[email protected] I don’t think the can, can be kicked down the road indefinitely and I don’t think it is interest rates that are the trigger. I think it is sentiment that is being pumped and bubbled up as well. We are fast losing the class system in London and it is being split into asset owners and non asset owners. There was an interesting article in the telegraph yesterday that said that professional like solicitors and doctors could no longer afford private education for their children because of a 4 fold increase in costs. It said a plumber could have afforded it 20 years ago. It also mentioned that private schools are now the domain for the very rich or foreigners. I would go further an say a newly qualified Doctor in London, who has finished 5 years study doesn’t have a chance of saving a deposit and buying a half decent property in their own right, let alone think about a family and private education. Either this continues indefinitely and people accept that if they don’t have family money or assets they are ‘have nots’ and if they have assets they are ‘haves’ irrespective of how talented they are and maybe then it could continue for a long while. my guess is if this continues too long there will either be a lurch to the right or left in politics and in 20 years time the UK could be a different place. I don’t expect it to go this far, but if tomorrows youth are shut out of wealth in the future, why should they comply when they get older?

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  • London has been a detached [no pun intended] bubble form the rest of the UK for a long time now [1998 onwards].
    This will burst & primarily affect London & more “desirable” parts of the commuter belt / home counties, but the rest of the UK
    won’t see a ripple. How much this bursts depends on any legislation to prevent funny money washing disguised as investment.

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  • This bubble.bursting affects everyone in the UK because our banks have been lending big sums into it

    Underlying trend is that prime london property isn’t shifting and there are big price reductions taking place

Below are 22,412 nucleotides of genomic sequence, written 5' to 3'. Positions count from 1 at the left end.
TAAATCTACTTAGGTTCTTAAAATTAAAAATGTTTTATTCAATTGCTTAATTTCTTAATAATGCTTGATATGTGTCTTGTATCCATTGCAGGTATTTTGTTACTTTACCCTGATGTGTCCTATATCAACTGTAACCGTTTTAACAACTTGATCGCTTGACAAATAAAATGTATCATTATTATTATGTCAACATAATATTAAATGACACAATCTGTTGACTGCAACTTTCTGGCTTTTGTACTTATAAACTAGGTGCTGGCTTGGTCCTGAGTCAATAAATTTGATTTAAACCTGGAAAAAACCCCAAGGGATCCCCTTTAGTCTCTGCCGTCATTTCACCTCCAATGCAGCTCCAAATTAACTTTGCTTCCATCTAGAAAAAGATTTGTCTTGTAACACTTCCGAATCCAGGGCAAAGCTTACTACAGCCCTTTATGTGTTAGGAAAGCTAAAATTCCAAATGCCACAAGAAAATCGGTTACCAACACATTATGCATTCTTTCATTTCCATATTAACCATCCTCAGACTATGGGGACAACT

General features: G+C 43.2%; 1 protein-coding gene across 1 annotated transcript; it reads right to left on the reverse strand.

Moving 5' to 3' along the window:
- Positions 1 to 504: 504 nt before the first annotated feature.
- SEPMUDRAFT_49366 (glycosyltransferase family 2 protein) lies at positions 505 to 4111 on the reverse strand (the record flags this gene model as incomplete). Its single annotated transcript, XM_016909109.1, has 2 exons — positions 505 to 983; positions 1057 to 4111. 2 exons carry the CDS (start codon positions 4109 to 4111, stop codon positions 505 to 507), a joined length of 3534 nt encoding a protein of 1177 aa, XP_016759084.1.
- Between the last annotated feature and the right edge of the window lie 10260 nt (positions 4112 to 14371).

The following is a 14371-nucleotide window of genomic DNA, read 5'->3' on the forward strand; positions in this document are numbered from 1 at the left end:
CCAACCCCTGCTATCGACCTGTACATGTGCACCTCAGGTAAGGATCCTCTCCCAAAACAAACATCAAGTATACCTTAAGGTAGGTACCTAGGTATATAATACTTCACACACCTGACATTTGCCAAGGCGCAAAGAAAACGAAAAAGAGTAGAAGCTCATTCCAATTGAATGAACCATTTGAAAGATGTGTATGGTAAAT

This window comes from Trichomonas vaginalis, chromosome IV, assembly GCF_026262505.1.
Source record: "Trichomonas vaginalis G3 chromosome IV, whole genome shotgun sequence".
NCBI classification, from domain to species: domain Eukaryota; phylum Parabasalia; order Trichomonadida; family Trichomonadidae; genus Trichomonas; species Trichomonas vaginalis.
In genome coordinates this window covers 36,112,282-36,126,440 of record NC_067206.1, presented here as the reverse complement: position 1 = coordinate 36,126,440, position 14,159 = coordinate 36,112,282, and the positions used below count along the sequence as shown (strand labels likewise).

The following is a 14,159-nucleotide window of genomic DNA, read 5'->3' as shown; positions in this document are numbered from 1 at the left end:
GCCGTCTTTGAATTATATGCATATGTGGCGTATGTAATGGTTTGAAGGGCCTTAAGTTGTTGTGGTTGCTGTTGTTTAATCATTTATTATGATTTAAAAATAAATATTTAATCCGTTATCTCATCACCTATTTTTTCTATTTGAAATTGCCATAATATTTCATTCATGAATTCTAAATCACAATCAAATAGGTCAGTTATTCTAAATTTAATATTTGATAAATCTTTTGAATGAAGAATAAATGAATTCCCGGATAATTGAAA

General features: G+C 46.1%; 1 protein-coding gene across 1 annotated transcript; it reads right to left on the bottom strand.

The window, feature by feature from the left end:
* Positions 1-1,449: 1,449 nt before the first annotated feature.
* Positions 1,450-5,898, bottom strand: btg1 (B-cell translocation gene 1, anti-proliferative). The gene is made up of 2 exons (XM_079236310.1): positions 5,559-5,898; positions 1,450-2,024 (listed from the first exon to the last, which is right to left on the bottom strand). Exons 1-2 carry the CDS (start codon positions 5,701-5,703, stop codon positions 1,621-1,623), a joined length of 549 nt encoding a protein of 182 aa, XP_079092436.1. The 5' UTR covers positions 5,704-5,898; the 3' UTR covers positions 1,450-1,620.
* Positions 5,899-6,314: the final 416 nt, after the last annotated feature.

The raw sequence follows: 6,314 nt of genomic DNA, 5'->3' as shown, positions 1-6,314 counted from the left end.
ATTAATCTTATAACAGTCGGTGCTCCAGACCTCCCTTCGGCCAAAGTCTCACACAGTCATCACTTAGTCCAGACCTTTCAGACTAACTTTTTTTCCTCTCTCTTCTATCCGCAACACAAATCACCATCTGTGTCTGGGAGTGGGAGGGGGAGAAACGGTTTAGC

Which should come out in the months ahead figures

    Sentiment can change quickly and then you won’t see an investor/speculator for.dust

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  • bidin'matime says:

    @ libertas – didn’t I read “this is probably one of my last posts here” on one of your postings last week…?

    I’m not criticising your postings, or your decision to continue posting – I’m just intrigued to see your continued interest – and I get the impression that, having bet on red, while the rest of us bet on black, you await the fall of the roulette ball with the same interest as we do….

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  • I have decided that price is not the issue. I’m happy for prices to drop 3% per annum over a 25 year period, and I will still be better off buying than renting, because half my mortgage payments are repayments and the overall mortgage cost is lower than renting for this area!! About 50% lower than renting!! Rents accelerate faster than selling prices because sale prices are based on surveyors looking at previous sales, so new higher prices are driven by marginal cash buyers raising the bar in a local area. This is how the market is made on the margins by the minority, which is why sentiment is so important.

    My main issue now is interest rates. Will Britain really cut rates when inflation is collapsing? If inflation has picked up since May, we could see that, but the higher Sterling of late will reduce the cost of imports, pushing inflation down potentially, and that may stop rates going up.

    My question is when to fix my mortgage!

    I could only get a mortgage from Nationwide, because I did not have prior pay-checks, but after my third pay check I can get mortgages from the whole market, so I am on a variable, awaiting whether inflation is rising or falling in three months. Nervous about whether to fix or remain on variable. Today’s fixed rates could look expensive in a couple years time if British inflation begins falling towards 1% or lower. It is presently on that trajectory.